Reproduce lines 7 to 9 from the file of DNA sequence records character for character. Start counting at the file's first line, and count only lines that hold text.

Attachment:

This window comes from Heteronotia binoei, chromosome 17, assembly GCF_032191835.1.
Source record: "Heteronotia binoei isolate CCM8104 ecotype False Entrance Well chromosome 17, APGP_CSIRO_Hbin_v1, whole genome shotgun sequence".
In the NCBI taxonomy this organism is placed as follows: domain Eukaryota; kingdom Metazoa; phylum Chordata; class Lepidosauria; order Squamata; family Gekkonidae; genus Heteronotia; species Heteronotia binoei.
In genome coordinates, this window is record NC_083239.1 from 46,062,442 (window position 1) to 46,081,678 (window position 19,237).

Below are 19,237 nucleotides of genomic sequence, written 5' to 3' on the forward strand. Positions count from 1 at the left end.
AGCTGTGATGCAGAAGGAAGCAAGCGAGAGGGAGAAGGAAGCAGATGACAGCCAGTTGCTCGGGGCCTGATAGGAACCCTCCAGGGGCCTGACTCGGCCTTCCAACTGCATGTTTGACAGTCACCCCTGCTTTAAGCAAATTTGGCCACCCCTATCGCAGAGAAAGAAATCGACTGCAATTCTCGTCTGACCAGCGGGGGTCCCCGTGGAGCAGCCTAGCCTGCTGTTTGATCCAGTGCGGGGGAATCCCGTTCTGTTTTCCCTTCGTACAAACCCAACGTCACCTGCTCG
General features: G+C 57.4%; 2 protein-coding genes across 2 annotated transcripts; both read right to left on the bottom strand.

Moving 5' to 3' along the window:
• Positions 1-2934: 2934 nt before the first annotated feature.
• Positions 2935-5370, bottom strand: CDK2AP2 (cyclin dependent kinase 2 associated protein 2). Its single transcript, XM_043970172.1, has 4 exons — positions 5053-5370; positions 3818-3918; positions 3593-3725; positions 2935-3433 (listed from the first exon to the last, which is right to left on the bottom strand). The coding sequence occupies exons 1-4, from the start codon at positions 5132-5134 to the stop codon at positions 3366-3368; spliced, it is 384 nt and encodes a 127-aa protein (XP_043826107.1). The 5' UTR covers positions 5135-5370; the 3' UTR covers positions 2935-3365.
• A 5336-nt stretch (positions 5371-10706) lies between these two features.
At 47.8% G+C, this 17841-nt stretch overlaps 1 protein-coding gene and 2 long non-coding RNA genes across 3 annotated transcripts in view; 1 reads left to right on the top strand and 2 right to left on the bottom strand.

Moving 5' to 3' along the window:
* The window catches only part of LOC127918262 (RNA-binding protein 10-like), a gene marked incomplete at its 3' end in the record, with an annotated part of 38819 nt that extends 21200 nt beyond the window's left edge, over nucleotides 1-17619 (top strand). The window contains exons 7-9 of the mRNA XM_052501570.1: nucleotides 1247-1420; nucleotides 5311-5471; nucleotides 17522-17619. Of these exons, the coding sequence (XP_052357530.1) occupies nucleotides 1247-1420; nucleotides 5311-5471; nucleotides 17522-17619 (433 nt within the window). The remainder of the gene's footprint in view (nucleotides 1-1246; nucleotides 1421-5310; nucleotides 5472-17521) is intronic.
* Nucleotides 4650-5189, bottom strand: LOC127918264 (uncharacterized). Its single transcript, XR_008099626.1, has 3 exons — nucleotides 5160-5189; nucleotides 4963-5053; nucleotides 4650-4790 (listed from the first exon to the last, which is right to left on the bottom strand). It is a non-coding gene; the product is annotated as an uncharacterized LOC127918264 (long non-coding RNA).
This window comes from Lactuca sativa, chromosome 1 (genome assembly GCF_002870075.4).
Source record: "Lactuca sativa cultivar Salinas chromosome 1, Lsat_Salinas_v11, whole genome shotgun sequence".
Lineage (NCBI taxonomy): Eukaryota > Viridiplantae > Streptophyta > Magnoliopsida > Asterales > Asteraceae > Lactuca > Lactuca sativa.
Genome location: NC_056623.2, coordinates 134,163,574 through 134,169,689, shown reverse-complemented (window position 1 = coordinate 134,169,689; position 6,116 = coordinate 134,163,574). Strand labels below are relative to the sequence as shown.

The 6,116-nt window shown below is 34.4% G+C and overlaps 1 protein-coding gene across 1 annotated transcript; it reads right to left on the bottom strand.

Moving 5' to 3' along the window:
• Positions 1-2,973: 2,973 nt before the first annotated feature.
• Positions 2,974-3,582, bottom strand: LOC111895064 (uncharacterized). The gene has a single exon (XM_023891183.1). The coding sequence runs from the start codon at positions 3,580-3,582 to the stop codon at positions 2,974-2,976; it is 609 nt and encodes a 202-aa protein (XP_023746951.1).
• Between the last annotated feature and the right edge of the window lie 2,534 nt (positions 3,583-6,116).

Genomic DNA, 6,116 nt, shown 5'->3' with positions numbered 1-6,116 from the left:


General features: G+C 57.4%; 2 protein-coding genes across 2 annotated transcripts; both read right to left on the bottom strand.

Moving 5' to 3' along the window:
• Positions 1-2934: 2934 nt before the first annotated feature.